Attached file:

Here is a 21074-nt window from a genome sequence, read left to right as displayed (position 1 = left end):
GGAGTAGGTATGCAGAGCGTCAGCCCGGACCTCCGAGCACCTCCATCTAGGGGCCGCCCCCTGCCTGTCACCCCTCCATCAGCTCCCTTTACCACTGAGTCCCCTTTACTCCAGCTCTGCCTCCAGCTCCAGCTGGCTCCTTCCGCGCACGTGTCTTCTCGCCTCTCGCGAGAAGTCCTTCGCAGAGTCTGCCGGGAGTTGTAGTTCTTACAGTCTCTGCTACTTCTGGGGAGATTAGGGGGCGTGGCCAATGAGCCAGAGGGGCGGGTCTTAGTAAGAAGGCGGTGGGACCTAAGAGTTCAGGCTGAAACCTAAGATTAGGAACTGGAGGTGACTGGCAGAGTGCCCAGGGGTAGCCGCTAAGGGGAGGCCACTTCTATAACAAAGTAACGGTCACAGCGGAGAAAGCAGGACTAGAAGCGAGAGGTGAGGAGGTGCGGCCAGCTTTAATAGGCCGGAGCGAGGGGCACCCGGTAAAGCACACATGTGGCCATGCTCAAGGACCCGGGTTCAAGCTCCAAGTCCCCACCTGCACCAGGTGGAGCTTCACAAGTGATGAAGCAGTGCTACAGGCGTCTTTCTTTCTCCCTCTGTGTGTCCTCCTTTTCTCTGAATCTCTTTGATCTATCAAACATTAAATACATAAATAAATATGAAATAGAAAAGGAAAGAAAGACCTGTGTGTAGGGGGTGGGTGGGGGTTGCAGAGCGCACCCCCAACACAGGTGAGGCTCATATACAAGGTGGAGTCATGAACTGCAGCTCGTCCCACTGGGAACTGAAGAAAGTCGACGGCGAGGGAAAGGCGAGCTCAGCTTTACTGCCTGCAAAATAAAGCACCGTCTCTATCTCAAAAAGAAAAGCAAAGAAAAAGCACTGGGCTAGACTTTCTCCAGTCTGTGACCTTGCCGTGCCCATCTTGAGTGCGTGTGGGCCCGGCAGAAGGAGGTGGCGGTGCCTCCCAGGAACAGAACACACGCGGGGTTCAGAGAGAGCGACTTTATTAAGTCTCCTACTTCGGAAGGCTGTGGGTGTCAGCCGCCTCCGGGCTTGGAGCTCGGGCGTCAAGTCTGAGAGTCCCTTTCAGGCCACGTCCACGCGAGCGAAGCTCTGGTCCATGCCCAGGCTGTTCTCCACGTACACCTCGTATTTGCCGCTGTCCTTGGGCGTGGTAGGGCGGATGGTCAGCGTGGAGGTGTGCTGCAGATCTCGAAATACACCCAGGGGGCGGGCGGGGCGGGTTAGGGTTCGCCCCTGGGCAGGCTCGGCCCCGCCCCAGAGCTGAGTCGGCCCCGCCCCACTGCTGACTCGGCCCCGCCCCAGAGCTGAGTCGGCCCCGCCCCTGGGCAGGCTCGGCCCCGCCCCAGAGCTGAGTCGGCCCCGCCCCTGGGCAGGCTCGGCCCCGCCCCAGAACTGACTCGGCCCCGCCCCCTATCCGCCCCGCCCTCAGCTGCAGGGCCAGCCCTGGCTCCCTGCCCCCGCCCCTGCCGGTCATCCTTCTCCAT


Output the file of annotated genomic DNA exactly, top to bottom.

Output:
Here is a 21074-nt window from a genome sequence, read left to right as displayed (position 1 = left end):
GGAGTAGGTATGCAGAGCGTCAGCCCGGACCTCCGAGCACCTCCATCTAGGGGCCGCCCCCTGCCTGTCACCCCTCCATCAGCTCCCTTTACCACTGAGTCCCCTTTACTCCAGCTCTGCCTCCAGCTCCAGCTGGCTCCTTCCGCGCACGTGTCTTCTCGCCTCTCGCGAGAAGTCCTTCGCAGAGTCTGCCGGGAGTTGTAGTTCTTACAGTCTCTGCTACTTCTGGGGAGATTAGGGGGCGTGGCCAATGAGCCAGAGGGGCGGGTCTTAGTAAGAAGGCGGTGGGACCTAAGAGTTCAGGCTGAAACCTAAGATTAGGAACTGGAGGTGACTGGCAGAGTGCCCAGGGGTAGCCGCTAAGGGGAGGCCACTTCTATAACAAAGTAACGGTCACAGCGGAGAAAGCAGGACTAGAAGCGAGAGGTGAGGAGGTGCGGCCAGCTTTAATAGGCCGGAGCGAGGGGCACCCGGTAAAGCACACATGTGGCCATGCTCAAGGACCCGGGTTCAAGCTCCAAGTCCCCACCTGCACCAGGTGGAGCTTCACAAGTGATGAAGCAGTGCTACAGGCGTCTTTCTTTCTCCCTCTGTGTGTCCTCCTTTTCTCTGAATCTCTTTGATCTATCAAACATTAAATACATAAATAAATATGAAATAGAAAAGGAAAGAAAGACCTGTGTGTAGGGGGTGGGTGGGGGTTGCAGAGCGCACCCCCAACACAGGTGAGGCTCATATACAAGGTGGAGTCATGAACTGCAGCTCGTCCCACTGGGAACTGAAGAAAGTCGACGGCGAGGGAAAGGCGAGCTCAGCTTTACTGCCTGCAAAATAAAGCACCGTCTCTATCTCAAAAAGAAAAGCAAAGAAAAAGCACTGGGCTAGACTTTCTCCAGTCTGTGACCTTGCCGTGCCCATCTTGAGTGCGTGTGGGCCCGGCAGAAGGAGGTGGCGGTGCCTCCCAGGAACAGAACACACGCGGGGTTCAGAGAGAGCGACTTTATTAAGTCTCCTACTTCGGAAGGCTGTGGGTGTCAGCCGCCTCCGGGCTTGGAGCTCGGGCGTCAAGTCTGAGAGTCCCTTTCAGGCCACGTCCACGCGAGCGAAGCTCTGGTCCATGCCCAGGCTGTTCTCCACGTACACCTCGTATTTGCCGCTGTCCTTGGGCGTGGTAGGGCGGATGGTCAGCGTGGAGGTGTGCTGCAGATCTCGAAATACACCCAGGGGGCGGGCGGGGCGGGTTAGGGTTCGCCCCTGGGCAGGCTCGGCCCCGCCCCAGAGCTGAGTCGGCCCCGCCCCACTGCTGACTCGGCCCCGCCCCAGAGCTGAGTCGGCCCCGCCCCTGGGCAGGCTCGGCCCCGCCCCAGAGCTGAGTCGGCCCCGCCCCTGGGCAGGCTCGGCCCCGCCCCAGAACTGACTCGGCCCCGCCCCCTATCCGCCCCGCCCTCAGCTGCAGGGCCAGCCCTGGCTCCCTGCCCCCGCCCCTGCCGGTCATCCTTCTCCAT